Vaccine Mandate Refusal Sidelines Two Dozen Chicago (IL) Fire Department Personnel

Alice Yin and John Byrne

Chicago Tribune


CHICAGO — A judge heard arguments Thursday in the Chicago police union’s lawsuit challenging the city’s vaccine mandate, while the union representing Fire Department employees confirmed about two dozen firefighters and paramedics have been placed on no-pay status for their refusal to report their vaccine status.

The Fraternal Order of Police Lodge 7 sued the city earlier this month over Mayor Lori Lightfoot’s shot reporting rule. At the same time, the city also took the FOP to court after its leadership openly encouraged members to defy the rule.

Thursday’s hearing in front of Cook County Judge Raymond Mitchell centered on the FOP’s motion for a restraining order to force arbitration over the vaccination policy — and suspend implementing the mandate until the proceeding concludes, with the exception that officers do regular COVID-19 tests.

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The mounting dispute stems from the directive Lightfoot announced in August, which FOP Lodge 7 President John Catanzara has vehemently protested by posting multiple videos instructing his members to disobey the order. His statements led to concern that the police force would be depleted over mass noncompliance. A temporary restraining order barred Catanzara from publicly encouraging further defiance, but that rule expired Monday.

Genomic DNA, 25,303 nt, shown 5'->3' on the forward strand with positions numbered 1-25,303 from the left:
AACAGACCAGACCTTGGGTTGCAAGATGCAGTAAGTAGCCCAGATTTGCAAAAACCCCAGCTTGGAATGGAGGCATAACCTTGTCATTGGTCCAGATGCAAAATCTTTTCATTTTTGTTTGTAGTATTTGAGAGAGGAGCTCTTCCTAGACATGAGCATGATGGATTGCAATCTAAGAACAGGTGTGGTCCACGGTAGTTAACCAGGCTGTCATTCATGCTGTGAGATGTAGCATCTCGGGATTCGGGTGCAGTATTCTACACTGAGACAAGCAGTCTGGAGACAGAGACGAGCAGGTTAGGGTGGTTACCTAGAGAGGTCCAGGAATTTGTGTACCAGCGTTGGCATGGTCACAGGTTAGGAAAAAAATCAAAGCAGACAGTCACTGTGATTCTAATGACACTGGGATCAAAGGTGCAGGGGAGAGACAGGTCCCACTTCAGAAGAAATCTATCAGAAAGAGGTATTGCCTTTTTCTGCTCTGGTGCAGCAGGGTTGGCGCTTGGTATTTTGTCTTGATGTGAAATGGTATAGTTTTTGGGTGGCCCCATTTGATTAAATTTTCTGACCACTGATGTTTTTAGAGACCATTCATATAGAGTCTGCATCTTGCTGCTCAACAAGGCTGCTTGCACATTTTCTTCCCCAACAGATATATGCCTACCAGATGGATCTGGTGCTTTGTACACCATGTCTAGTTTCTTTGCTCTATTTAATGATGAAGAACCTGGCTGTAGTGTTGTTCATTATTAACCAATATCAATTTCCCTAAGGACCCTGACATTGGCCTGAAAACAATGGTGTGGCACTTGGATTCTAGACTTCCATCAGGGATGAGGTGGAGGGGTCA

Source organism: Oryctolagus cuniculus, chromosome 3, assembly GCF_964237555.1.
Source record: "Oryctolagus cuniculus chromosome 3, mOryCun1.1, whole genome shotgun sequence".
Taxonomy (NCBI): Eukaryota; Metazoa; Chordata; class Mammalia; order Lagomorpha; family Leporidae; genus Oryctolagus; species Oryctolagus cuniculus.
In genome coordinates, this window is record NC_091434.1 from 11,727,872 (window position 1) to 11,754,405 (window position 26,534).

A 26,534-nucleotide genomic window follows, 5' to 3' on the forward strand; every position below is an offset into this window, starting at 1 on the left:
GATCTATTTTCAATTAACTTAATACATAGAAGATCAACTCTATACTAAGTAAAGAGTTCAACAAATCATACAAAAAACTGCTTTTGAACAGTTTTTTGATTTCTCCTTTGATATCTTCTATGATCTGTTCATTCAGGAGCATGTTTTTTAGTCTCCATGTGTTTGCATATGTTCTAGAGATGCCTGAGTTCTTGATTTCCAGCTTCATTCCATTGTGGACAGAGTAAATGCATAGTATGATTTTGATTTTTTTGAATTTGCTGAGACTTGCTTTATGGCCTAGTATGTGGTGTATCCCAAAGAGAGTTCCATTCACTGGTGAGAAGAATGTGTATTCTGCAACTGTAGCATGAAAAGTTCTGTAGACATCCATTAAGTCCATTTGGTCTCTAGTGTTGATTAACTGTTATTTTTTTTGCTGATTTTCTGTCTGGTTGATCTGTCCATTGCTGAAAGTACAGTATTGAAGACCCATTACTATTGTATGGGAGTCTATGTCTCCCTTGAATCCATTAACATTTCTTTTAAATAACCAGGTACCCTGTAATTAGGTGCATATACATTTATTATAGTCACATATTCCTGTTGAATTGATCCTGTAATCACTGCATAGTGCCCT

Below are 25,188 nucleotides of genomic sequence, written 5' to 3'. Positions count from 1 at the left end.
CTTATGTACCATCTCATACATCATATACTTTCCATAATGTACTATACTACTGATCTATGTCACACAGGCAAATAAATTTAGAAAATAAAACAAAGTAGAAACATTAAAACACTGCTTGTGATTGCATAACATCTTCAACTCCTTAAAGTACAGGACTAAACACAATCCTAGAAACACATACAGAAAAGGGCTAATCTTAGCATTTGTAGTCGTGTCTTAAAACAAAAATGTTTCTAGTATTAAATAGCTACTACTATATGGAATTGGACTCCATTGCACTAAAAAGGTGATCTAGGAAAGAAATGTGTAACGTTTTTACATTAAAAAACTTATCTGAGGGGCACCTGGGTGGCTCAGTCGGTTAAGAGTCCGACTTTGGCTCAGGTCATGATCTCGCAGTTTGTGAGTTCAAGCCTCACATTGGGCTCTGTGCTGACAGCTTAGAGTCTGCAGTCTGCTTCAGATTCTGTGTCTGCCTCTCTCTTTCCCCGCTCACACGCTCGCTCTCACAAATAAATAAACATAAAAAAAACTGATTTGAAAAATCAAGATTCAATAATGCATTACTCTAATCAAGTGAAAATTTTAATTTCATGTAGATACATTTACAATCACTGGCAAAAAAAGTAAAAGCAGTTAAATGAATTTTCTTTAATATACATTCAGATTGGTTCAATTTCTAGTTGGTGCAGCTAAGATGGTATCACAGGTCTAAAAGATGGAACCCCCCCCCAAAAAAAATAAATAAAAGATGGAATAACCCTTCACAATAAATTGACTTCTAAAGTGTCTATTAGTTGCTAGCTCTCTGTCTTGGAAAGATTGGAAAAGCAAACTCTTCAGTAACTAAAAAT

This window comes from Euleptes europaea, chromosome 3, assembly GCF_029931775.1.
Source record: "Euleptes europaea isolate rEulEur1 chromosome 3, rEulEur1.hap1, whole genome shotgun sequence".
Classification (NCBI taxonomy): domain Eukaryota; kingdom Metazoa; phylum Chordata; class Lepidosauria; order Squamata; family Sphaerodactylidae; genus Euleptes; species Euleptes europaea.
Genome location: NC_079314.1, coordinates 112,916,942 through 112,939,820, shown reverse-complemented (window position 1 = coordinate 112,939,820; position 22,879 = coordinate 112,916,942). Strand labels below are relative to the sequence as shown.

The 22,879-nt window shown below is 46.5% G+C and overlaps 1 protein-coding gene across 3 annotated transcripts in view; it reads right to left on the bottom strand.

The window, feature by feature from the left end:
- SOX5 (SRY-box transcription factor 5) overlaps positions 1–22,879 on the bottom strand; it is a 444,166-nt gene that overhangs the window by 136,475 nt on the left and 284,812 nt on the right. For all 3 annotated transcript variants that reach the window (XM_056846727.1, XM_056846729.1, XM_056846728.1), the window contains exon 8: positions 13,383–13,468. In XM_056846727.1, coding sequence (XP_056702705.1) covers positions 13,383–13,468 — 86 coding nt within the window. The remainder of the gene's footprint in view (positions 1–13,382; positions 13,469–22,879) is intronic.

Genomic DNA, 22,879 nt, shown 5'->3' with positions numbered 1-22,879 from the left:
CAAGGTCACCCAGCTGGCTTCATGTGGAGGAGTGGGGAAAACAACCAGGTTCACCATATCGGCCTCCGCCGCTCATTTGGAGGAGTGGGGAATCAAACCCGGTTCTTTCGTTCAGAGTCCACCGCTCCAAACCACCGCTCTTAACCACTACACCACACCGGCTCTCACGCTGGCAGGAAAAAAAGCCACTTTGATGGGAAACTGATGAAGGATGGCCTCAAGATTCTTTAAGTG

Those who are unvaccinated can instead undergo regular COVID-19 testing for the rest of the year.

A Wednesday court filing from the city said 32 Chicago police officers were placed on no-pay status for refusing to report their vaccine status, the deadline for which was Oct. 15. Five of them later complied.

Firefighters Union Local 2 President Jim Tracy on Thursday said the city had put about 14 paramedics and 12 firefighters on no-pay status for refusing to report their vaccine status. And he said many other paramedics aren’t answering their phones when the department calls them on their days off to see if they can pick up extra shifts, because they’re worried the call is to order them to report to Fire Department headquarters to report their vaccine status.

As a result, Tracy said that on Wednesday, three fire trucks were shifted from advanced life support to basic life support status, meaning there was no paramedic on board trained to give the highest level of medical assistance in the field.

“This could drive response times up. It has the potential to be the difference between life and death, in terms of the response time for someone who needs help to get ALS assistance,” Tracy said.

Tracy said the city should lift the Dec. 31 deadline for city employees to get vaccinated, and instead let workers who don’t want the vaccine to keep getting tested.

“It should absolutely be addressed sooner than later,” he said. “It’s a shame. I hope nobody gets hurt because of the response time.”